Of interest, when looking at normal epithelial turnover in the colonic mucosa, normalization of apoptosis is required for orderly renewal of cells. A study comparing the effects of supplemental vitamin D and calcium in 92 healthy men found that apoptosis was enhanced in the presence of each agent alone and in combination.42 The synergism of calcium and vitamin D on systemic absorption is well known. Perhaps lesser known, calcium and vitamin D may also optimize uptake by colonic mucosa cells via increased receptor expression. In a clinical trial using 2 g/day of elemental calcium and/or 800 IU/d of vitamin D3 versus placebo, the calcium-only group had 27% increased expression of calcium receptors (CaRs), the vitamin D3 supplemented group had a 39% increase in calcium receptors, and in patients receiving both agents, the vitamin D receptor (VDR) increased 19% and CaR expression increased 24%.47
Milk product consumption has also been associated with protection from colorectal cancers. A study assessing the milk product consumption in school and the risk of developing colorectal cancer in New Zealand found that those children who consumed the most milk products were 38% less likely to have colorectal cancers later in life than those consuming the least.48 Other studies have corroborated that higher milk intake reduces risk of colon cancer development significantly.49,50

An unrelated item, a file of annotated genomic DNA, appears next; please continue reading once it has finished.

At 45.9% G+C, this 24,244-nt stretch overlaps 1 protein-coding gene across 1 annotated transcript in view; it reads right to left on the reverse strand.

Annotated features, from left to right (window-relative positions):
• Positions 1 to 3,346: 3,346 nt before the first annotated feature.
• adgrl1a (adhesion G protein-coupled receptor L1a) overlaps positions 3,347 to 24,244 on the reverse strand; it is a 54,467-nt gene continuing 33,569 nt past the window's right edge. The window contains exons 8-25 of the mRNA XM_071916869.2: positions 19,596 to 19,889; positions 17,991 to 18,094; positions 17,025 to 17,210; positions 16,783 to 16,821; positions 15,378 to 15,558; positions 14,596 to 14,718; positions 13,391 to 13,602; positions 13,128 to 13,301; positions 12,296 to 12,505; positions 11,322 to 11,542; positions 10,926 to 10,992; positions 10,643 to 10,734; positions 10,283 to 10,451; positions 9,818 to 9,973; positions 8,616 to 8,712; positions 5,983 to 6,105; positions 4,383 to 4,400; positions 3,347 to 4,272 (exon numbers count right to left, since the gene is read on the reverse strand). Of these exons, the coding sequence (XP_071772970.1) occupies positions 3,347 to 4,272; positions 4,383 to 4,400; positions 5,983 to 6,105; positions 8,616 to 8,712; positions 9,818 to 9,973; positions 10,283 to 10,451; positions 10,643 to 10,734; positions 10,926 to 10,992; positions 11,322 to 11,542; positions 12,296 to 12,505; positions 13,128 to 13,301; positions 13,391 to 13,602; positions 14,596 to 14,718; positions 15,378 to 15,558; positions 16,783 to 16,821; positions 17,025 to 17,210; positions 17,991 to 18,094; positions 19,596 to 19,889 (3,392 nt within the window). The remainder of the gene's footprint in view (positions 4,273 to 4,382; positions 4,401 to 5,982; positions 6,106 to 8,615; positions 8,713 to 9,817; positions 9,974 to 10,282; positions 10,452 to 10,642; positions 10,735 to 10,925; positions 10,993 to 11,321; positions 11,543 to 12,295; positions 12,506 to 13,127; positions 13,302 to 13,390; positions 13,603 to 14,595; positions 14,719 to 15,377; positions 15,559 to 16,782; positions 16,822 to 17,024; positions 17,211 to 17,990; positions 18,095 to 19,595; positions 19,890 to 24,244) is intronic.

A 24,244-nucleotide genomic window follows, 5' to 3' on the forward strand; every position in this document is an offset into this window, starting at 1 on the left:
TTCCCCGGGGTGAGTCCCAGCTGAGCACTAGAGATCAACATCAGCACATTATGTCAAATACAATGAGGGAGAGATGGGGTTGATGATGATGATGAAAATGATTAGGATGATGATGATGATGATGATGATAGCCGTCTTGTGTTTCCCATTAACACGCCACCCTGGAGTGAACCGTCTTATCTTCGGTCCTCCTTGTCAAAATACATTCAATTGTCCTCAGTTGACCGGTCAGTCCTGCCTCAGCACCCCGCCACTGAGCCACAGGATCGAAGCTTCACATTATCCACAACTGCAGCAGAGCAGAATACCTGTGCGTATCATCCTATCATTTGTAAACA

The idea that sun exposure reduces mortality from cancer was first postulated by Frank Apperly in a 1941 paper titled, “The relation of solar radiation to cancer mortality in North America.”51 The hypothesis, however, was honed and extended to vitamin D status in 1980, when Garland and Garland hypothesized that the lower rates of mortality from colon cancer in the sunny southern regions of the United States may be a result of higher vitamin D levels.52